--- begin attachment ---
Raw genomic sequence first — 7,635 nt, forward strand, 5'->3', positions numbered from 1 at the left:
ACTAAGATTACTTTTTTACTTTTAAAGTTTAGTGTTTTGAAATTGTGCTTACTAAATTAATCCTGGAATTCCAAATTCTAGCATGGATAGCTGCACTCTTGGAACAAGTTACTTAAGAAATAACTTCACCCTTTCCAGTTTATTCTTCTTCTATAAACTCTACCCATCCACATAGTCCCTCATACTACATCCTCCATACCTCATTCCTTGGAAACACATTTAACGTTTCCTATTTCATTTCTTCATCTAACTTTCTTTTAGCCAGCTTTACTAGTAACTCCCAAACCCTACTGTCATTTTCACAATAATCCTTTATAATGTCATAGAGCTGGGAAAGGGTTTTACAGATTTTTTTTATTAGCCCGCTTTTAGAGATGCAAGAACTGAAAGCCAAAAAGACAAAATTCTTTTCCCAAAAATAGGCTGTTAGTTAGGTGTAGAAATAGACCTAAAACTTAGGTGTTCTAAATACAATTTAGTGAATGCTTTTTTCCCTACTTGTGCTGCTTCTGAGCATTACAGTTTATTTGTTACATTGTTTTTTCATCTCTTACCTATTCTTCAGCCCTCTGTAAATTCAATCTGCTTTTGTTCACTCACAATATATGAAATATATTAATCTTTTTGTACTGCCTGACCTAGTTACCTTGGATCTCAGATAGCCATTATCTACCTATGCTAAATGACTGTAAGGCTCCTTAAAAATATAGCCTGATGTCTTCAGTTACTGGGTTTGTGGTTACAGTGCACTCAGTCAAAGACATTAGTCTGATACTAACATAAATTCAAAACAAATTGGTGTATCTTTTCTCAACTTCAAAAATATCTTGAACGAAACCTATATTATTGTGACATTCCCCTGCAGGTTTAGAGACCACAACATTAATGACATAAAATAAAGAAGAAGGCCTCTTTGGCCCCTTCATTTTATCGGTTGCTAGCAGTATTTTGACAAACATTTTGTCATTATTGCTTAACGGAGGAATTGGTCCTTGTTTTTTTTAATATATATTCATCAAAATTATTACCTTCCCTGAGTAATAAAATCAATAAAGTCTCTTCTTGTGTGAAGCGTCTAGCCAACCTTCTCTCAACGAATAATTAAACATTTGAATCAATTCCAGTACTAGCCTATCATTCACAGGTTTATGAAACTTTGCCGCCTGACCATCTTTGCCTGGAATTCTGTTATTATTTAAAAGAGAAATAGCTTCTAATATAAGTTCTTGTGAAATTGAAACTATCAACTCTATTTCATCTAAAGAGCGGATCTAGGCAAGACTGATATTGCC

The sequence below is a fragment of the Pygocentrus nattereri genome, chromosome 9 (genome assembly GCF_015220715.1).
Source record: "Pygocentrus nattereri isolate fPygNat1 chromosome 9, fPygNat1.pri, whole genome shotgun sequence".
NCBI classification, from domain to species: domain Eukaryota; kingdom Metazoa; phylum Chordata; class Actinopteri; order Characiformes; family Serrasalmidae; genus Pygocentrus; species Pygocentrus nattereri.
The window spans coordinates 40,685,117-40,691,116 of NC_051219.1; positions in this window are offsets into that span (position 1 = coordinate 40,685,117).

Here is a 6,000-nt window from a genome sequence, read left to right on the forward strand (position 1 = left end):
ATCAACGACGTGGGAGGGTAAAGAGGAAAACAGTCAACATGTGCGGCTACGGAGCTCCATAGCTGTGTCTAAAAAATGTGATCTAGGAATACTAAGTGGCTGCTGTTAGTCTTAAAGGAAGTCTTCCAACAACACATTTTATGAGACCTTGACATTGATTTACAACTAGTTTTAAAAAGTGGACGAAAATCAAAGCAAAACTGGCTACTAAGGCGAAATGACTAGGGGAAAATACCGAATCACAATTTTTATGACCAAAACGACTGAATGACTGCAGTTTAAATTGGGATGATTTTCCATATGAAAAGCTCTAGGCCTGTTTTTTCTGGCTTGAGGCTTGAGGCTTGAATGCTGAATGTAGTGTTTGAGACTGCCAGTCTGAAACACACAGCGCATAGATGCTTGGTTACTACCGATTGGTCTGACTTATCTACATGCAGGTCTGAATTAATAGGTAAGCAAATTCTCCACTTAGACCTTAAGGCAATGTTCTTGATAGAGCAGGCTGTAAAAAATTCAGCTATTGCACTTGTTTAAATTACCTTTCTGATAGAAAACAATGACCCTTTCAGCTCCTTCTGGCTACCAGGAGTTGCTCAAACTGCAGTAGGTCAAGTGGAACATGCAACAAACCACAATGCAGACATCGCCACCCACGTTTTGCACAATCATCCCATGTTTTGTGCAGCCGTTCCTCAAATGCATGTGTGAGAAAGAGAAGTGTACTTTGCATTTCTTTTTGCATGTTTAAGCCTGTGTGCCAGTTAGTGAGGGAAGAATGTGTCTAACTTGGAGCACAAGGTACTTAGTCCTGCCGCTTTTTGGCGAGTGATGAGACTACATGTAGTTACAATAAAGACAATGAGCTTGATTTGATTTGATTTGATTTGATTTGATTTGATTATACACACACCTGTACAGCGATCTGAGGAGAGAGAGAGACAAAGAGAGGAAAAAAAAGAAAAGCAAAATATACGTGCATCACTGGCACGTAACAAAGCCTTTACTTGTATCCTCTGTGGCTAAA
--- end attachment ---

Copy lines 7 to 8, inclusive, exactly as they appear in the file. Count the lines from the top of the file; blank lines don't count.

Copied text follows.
Here is a 6,000-nt window from a genome sequence, read left to right on the forward strand (position 1 = left end):
ATCAACGACGTGGGAGGGTAAAGAGGAAAACAGTCAACATGTGCGGCTACGGAGCTCCATAGCTGTGTCTAAAAAATGTGATCTAGGAATACTAAGTGGCTGCTGTTAGTCTTAAAGGAAGTCTTCCAACAACACATTTTATGAGACCTTGACATTGATTTACAACTAGTTTTAAAAAGTGGACGAAAATCAAAGCAAAACTGGCTACTAAGGCGAAATGACTAGGGGAAAATACCGAATCACAATTTTTATGACCAAAACGACTGAATGACTGCAGTTTAAATTGGGATGATTTTCCATATGAAAAGCTCTAGGCCTGTTTTTTCTGGCTTGAGGCTTGAGGCTTGAATGCTGAATGTAGTGTTTGAGACTGCCAGTCTGAAACACACAGCGCATAGATGCTTGGTTACTACCGATTGGTCTGACTTATCTACATGCAGGTCTGAATTAATAGGTAAGCAAATTCTCCACTTAGACCTTAAGGCAATGTTCTTGATAGAGCAGGCTGTAAAAAATTCAGCTATTGCACTTGTTTAAATTACCTTTCTGATAGAAAACAATGACCCTTTCAGCTCCTTCTGGCTACCAGGAGTTGCTCAAACTGCAGTAGGTCAAGTGGAACATGCAACAAACCACAATGCAGACATCGCCACCCACGTTTTGCACAATCATCCCATGTTTTGTGCAGCCGTTCCTCAAATGCATGTGTGAGAAAGAGAAGTGTACTTTGCATTTCTTTTTGCATGTTTAAGCCTGTGTGCCAGTTAGTGAGGGAAGAATGTGTCTAACTTGGAGCACAAGGTACTTAGTCCTGCCGCTTTTTGGCGAGTGATGAGACTACATGTAGTTACAATAAAGACAATGAGCTTGATTTGATTTGATTTGATTTGATTTGATTTGATTATACACACACCTGTACAGCGATCTGAGGAGAGAGAGAGACAAAGAGAGGAAAAAAAAGAAAAGCAAAATATACGTGCATCACTGGCACGTAACAAAGCCTTTACTTGTATCCTCTGTGGCTAAA